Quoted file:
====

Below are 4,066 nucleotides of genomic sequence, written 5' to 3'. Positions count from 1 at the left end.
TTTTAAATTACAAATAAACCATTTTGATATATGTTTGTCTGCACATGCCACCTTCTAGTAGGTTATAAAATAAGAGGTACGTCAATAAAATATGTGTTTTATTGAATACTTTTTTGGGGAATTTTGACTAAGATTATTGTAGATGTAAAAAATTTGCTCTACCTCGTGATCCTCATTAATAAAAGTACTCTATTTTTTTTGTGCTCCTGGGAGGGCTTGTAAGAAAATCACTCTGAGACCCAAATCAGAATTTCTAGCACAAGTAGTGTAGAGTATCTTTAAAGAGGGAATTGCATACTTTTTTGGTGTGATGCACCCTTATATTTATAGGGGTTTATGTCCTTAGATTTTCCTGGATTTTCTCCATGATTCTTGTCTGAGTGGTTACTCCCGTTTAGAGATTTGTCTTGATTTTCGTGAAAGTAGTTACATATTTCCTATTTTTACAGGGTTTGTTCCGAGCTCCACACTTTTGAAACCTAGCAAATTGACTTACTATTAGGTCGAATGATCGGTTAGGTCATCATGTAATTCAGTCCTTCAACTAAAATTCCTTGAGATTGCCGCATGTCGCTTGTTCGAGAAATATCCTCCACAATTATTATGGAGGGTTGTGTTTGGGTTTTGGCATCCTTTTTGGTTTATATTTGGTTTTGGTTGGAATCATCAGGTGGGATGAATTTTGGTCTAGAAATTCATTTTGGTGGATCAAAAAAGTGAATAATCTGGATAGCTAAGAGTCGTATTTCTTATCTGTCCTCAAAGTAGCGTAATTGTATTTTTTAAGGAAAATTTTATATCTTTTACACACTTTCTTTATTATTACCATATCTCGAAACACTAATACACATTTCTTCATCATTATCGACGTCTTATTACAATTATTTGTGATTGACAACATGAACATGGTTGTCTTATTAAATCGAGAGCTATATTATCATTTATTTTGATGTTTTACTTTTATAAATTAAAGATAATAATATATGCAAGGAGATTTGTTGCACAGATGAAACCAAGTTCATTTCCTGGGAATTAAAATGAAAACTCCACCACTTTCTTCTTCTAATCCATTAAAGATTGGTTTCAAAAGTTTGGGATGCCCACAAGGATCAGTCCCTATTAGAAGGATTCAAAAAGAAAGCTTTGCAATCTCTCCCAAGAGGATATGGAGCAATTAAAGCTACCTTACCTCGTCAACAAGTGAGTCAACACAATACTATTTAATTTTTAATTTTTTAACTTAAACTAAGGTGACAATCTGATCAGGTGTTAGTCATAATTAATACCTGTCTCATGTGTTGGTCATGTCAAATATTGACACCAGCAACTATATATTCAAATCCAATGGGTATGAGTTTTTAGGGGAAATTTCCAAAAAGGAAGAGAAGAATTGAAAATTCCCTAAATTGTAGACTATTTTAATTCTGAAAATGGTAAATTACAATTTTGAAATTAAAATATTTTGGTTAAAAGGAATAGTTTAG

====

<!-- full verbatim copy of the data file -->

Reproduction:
Below are 4,066 nucleotides of genomic sequence, written 5' to 3'. Positions count from 1 at the left end.
TTTTAAATTACAAATAAACCATTTTGATATATGTTTGTCTGCACATGCCACCTTCTAGTAGGTTATAAAATAAGAGGTACGTCAATAAAATATGTGTTTTATTGAATACTTTTTTGGGGAATTTTGACTAAGATTATTGTAGATGTAAAAAATTTGCTCTACCTCGTGATCCTCATTAATAAAAGTACTCTATTTTTTTTGTGCTCCTGGGAGGGCTTGTAAGAAAATCACTCTGAGACCCAAATCAGAATTTCTAGCACAAGTAGTGTAGAGTATCTTTAAAGAGGGAATTGCATACTTTTTTGGTGTGATGCACCCTTATATTTATAGGGGTTTATGTCCTTAGATTTTCCTGGATTTTCTCCATGATTCTTGTCTGAGTGGTTACTCCCGTTTAGAGATTTGTCTTGATTTTCGTGAAAGTAGTTACATATTTCCTATTTTTACAGGGTTTGTTCCGAGCTCCACACTTTTGAAACCTAGCAAATTGACTTACTATTAGGTCGAATGATCGGTTAGGTCATCATGTAATTCAGTCCTTCAACTAAAATTCCTTGAGATTGCCGCATGTCGCTTGTTCGAGAAATATCCTCCACAATTATTATGGAGGGTTGTGTTTGGGTTTTGGCATCCTTTTTGGTTTATATTTGGTTTTGGTTGGAATCATCAGGTGGGATGAATTTTGGTCTAGAAATTCATTTTGGTGGATCAAAAAAGTGAATAATCTGGATAGCTAAGAGTCGTATTTCTTATCTGTCCTCAAAGTAGCGTAATTGTATTTTTTAAGGAAAATTTTATATCTTTTACACACTTTCTTTATTATTACCATATCTCGAAACACTAATACACATTTCTTCATCATTATCGACGTCTTATTACAATTATTTGTGATTGACAACATGAACATGGTTGTCTTATTAAATCGAGAGCTATATTATCATTTATTTTGATGTTTTACTTTTATAAATTAAAGATAATAATATATGCAAGGAGATTTGTTGCACAGATGAAACCAAGTTCATTTCCTGGGAATTAAAATGAAAACTCCACCACTTTCTTCTTCTAATCCATTAAAGATTGGTTTCAAAAGTTTGGGATGCCCACAAGGATCAGTCCCTATTAGAAGGATTCAAAAAGAAAGCTTTGCAATCTCTCCCAAGAGGATATGGAGCAATTAAAGCTACCTTACCTCGTCAACAAGTGAGTCAACACAATACTATTTAATTTTTAATTTTTTAACTTAAACTAAGGTGACAATCTGATCAGGTGTTAGTCATAATTAATACCTGTCTCATGTGTTGGTCATGTCAAATATTGACACCAGCAACTATATATTCAAATCCAATGGGTATGAGTTTTTAGGGGAAATTTCCAAAAAGGAAGAGAAGAATTGAAAATTCCCTAAATTGTAGACTATTTTAATTCTGAAAATGGTAAATTACAATTTTGAAATTAAAATATTTTGGTTAAAAGGAATAGTTTAG